Commissioner of Income Tax, Chittagong (South), Chittagong Vs. The Deandi Tea Company lid, 15 BLD (HCD) 372.

Ref: Commissioner of Income Tax, Bombay City Vs. Maharashtra Sugar Ms Ltd, Income Tax Report, 1971 (Vol) 82 at page 452—Cited.


Sections—22, 29(1), 79(2), 93A and 93B

Acquisition and Requisition of Immovable Property Ordinance, 1982 (II of 1982)


Sub-section (1) of Section 29 of the Town Improvement Act as amended by section 22 of the Town Improvement (Amendment) Act, 1953 empowers RAJTJK to dispose the acquired land by a sell, lease, exchange or otherwise and sub-section (2) of section 79 provides that acquisition of any land or interest in land for any scheme shall be deemed to be acquisitioned for public purpose within the meaning of the Acquisition and Requisition of Immovable Property Ordinance, 1982 and provisions of the Ordinance shall apply to all proceedings relating to acquisition of property for such purpose. Inspite of repeal of section 93A and 93B of the 1953 Act the proceeding taken under these sections shall not affect such proceeding although section 12 of 1982 Ordinance provides that where compensation has not been paid or deposited within one year from the date of the decision of the Government the proceeding of acquisition shall stands abated. Claim for release of unutilized acquired land is not a vested right and nor failure of the requiring body to utilize the land acquired within 3 years from the date of acquisition in view of the decision of the Government creates no constitutional or legal right in the petitioners who claim for release of such land. Non-payment of compensation within one year from the date of decision of the Government for acquisition of land as contemplated under section 12 of the Ordinance does not render such land liable to be released. Section 12 is not applicable to the facts of the instant cases which was started long before the Ordinance came into force in view of the provision of amended section 79 of the 1953 Act as no retrospectively can be read into section 12 of the Ordinance of 1982.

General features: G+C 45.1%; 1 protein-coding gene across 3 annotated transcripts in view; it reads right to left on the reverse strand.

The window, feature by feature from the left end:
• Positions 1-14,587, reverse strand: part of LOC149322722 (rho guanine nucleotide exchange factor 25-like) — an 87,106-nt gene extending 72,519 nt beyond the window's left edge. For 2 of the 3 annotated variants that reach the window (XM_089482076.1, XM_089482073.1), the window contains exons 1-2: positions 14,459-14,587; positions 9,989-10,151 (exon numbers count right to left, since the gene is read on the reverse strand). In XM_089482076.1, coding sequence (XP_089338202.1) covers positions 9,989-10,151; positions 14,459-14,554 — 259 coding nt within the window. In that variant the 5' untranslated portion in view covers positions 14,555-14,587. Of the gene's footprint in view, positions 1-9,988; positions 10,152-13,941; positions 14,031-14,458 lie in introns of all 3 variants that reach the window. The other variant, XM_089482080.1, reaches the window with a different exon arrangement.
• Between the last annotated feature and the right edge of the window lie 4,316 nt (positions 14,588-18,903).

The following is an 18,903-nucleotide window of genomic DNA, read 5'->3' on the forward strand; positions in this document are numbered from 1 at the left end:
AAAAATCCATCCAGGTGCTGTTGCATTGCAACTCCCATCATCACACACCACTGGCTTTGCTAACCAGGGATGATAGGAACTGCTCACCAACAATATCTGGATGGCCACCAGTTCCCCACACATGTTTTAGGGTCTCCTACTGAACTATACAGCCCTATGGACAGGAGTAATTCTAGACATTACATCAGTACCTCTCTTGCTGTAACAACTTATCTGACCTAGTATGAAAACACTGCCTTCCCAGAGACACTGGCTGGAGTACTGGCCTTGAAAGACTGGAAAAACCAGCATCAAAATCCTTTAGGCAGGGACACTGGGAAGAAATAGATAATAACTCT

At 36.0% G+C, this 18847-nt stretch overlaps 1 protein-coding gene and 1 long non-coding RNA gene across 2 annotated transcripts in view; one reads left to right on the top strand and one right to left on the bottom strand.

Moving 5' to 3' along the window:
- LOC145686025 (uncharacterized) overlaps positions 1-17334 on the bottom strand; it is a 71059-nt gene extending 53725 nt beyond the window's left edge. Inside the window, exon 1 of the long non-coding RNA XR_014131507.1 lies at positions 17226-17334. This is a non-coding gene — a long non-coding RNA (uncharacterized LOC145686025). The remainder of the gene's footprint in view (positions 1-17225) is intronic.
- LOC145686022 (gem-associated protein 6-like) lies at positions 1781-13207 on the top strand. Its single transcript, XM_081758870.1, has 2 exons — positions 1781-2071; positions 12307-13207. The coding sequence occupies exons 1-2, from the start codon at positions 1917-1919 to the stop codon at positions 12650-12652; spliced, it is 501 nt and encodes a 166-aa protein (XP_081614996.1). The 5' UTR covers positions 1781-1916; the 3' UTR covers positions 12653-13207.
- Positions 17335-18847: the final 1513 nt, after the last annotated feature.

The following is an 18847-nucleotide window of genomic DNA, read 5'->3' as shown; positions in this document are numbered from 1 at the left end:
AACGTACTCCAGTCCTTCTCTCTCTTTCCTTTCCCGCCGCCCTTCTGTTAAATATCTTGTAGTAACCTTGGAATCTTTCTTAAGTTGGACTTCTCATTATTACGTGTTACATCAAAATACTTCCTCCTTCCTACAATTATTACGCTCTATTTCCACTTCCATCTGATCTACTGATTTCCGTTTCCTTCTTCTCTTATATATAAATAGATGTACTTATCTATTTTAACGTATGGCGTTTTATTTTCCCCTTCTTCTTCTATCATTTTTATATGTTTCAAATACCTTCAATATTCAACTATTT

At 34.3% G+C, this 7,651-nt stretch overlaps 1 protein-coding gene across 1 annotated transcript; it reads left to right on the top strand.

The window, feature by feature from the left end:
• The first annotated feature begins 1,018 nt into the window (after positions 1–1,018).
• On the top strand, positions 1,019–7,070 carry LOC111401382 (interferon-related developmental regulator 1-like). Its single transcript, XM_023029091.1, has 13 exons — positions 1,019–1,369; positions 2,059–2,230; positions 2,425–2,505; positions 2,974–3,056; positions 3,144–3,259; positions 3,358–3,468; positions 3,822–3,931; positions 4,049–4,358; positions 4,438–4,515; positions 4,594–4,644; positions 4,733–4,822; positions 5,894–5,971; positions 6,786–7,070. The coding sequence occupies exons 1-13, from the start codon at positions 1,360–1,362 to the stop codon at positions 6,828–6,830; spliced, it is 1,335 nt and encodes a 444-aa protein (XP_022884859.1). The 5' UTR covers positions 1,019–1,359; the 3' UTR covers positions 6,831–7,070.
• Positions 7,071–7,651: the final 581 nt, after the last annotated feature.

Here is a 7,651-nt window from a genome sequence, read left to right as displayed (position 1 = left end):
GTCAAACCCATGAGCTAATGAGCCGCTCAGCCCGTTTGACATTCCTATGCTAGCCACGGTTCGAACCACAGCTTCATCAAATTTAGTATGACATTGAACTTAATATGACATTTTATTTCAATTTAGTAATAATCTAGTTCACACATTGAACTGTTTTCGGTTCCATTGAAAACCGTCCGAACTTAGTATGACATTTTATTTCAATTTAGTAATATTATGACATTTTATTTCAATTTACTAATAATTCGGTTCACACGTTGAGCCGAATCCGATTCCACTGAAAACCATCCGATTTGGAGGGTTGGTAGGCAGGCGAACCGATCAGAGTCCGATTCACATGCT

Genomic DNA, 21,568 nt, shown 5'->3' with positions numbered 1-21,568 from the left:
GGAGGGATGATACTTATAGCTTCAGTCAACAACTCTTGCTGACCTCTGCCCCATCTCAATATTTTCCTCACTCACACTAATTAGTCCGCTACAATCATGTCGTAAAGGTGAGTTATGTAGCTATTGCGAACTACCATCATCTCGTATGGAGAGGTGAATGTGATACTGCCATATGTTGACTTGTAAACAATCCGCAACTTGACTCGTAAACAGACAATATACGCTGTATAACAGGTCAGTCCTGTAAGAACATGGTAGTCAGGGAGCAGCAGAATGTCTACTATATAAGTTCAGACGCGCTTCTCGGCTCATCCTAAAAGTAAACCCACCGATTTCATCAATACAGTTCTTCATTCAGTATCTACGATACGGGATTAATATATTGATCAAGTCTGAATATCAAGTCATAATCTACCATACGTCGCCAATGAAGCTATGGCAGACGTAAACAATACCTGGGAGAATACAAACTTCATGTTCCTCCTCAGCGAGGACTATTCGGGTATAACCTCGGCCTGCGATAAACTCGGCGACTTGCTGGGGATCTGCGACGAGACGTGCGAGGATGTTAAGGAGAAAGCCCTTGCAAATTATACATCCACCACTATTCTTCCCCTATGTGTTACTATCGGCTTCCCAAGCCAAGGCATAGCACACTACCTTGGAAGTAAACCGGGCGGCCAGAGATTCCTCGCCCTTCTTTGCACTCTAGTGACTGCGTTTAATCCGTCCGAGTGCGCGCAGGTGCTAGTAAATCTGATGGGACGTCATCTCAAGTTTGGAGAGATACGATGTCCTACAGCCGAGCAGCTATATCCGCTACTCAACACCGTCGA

Md. Jamir Ali and others Vs The Secretary, Ministry of Land & ors., 20 BLD (AD) 245.


TRADE MARKS ACT, 1940 (V OF 1940)


Trade Marks Rules 1963, RuIe—30

The date of advertisement of an accepted application for registration of a trade mark, from which date the limitation period of four months for filing an opposition is computed, means the date on which the advertisement was actually published in the Trade Marks Journal and the date on which it was circulated among members of the public for subscription.

The registration of the mark, before expiry of the period of limitation for filing an appeal, cannot be a ground for treating the instant appeal as infructuous.

Philip Morris Products Inc. v. National Tobacco Co. Ltd. and another, 22 BLD (HCD) 227.


Ref: Province of West Pakistan v. Muhammad Jaman PLD 1960 Kar. 908; Aktiebola Get Jonkoping Vulcan v. The Register of Trade Marks PLD 1968Kar. 363.


Section—70 (c) and 80

Section 70(c) of the Act provides that the Registrar shall not exercise any power vested in him by the Act or the rules made thereunder adversely to any party duly appearing before him without (if required in writing within the prescribed time so to do) giving such party and opportunity of being heard. The Registrar rejected the prayer for adjournment solely on the ground that the appellant did not appear before him in accordance with law as he did not file any power of attorney or vokalatnama.

Section 80 of the Act provides that whereby or under this Act, any act other than the making of an affidavit, is required to be done by any person, the act may, subject to prescribed conditions or in special cases with the consent of the government, be done in lieu of by that person himself, by a duly authorised agent being either a legal practitioner or a person registered in the prescribed manner as a Trade Marks agent. The application for time, as has already been said, was not filed either by the person required to file the same under law or by a duly authorised agent. The provisions of section 70(c) or 80 of the Act have no manner of application in the instant case. Section 70 (c) could have come it into play had the opposition been duly filed and in case of rejection or abandonment of such opposition but in the instant case extension of time was sought for filing opposition and that too not by any duly authorised person. Rule 76 of the rule framed under the Act empowers the Registrar to extend time for doing act in any particular case under certain circumstances. This rule apparently does not contemplate extension of time for doing any act by a person who is not party to a proceeding or is not an authorised agent of a party.